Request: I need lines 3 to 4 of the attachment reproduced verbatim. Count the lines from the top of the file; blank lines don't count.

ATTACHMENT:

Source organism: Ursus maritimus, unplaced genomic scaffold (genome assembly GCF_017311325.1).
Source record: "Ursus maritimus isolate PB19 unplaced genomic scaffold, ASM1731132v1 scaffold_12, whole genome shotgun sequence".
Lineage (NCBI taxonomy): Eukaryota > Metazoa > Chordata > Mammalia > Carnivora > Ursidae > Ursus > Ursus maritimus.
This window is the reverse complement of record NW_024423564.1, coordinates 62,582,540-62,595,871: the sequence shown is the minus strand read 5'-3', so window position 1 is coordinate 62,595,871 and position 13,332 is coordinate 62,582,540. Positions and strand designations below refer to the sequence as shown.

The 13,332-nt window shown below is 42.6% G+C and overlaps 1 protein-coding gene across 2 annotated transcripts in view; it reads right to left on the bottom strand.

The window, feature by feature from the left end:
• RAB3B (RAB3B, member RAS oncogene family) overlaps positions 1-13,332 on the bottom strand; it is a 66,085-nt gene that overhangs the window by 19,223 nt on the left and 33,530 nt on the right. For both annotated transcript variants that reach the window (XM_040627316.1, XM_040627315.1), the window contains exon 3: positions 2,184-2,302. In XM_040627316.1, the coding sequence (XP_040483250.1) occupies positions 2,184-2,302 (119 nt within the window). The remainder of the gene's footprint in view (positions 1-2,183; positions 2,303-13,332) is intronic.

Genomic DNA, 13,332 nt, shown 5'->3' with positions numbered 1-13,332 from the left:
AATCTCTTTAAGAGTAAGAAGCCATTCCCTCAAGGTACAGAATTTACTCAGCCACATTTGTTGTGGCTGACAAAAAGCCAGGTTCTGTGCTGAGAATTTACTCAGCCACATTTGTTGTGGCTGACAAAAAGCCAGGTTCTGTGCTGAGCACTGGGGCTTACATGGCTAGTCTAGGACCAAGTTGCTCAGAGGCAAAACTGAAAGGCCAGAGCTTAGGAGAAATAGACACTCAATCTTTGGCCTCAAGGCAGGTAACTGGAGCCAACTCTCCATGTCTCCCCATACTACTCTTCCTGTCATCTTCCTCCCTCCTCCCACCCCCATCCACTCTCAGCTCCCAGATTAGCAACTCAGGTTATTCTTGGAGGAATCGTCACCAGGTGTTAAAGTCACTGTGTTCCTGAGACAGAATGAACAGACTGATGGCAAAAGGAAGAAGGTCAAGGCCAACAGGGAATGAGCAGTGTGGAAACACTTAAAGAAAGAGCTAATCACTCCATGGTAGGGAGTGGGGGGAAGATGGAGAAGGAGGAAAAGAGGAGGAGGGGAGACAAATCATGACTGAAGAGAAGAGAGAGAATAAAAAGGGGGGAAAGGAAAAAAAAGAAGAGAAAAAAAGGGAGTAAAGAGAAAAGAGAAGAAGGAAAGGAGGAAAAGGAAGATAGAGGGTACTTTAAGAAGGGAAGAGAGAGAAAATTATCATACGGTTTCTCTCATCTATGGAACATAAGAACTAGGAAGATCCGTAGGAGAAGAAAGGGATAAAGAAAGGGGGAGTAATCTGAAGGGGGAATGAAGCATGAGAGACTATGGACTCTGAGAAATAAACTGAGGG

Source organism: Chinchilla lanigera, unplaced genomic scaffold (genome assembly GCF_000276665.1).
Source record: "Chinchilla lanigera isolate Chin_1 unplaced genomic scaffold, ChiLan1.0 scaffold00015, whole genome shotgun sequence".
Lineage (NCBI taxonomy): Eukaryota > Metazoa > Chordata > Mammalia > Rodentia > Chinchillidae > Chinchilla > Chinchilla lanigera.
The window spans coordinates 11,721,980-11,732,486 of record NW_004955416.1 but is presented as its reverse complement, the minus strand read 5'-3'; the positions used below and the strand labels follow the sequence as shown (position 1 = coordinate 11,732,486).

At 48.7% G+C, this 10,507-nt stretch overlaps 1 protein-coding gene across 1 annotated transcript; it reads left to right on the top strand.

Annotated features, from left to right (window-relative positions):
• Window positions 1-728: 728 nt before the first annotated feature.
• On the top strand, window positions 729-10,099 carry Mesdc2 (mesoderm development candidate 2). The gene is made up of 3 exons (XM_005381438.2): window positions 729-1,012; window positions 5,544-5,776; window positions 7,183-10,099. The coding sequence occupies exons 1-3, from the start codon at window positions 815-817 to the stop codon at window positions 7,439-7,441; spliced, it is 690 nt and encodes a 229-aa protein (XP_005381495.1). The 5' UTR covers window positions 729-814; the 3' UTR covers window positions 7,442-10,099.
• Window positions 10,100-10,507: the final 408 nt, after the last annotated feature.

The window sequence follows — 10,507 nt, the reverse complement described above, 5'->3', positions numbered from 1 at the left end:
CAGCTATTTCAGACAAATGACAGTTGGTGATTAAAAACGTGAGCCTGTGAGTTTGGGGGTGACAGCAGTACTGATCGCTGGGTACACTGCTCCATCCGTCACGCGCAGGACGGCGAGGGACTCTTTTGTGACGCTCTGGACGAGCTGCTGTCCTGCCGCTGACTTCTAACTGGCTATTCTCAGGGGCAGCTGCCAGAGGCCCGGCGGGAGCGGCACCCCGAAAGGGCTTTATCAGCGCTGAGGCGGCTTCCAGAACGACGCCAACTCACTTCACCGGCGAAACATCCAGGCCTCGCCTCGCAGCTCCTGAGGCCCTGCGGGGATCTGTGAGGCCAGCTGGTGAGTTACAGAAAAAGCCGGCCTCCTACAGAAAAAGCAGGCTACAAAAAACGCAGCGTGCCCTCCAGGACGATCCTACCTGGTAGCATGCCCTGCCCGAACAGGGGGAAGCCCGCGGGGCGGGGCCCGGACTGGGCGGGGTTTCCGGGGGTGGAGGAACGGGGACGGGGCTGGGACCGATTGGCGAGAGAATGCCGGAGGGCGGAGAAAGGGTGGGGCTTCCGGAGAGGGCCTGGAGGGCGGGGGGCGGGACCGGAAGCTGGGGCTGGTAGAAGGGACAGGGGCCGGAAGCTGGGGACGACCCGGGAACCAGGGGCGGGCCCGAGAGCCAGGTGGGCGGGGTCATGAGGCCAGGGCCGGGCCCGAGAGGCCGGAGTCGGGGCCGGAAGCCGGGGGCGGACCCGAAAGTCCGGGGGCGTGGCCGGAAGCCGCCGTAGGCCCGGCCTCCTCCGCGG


Lineage (NCBI taxonomy): Eukaryota > Metazoa > Chordata > Mammalia > Carnivora > Ursidae > Ursus > Ursus maritimus.
This window is the reverse complement of record NW_024423564.1, coordinates 62,582,540-62,595,871: the sequence shown is the minus strand read 5'-3', so window position 1 is coordinate 62,595,871 and position 13,332 is coordinate 62,582,540. Positions and strand designations below refer to the sequence as shown.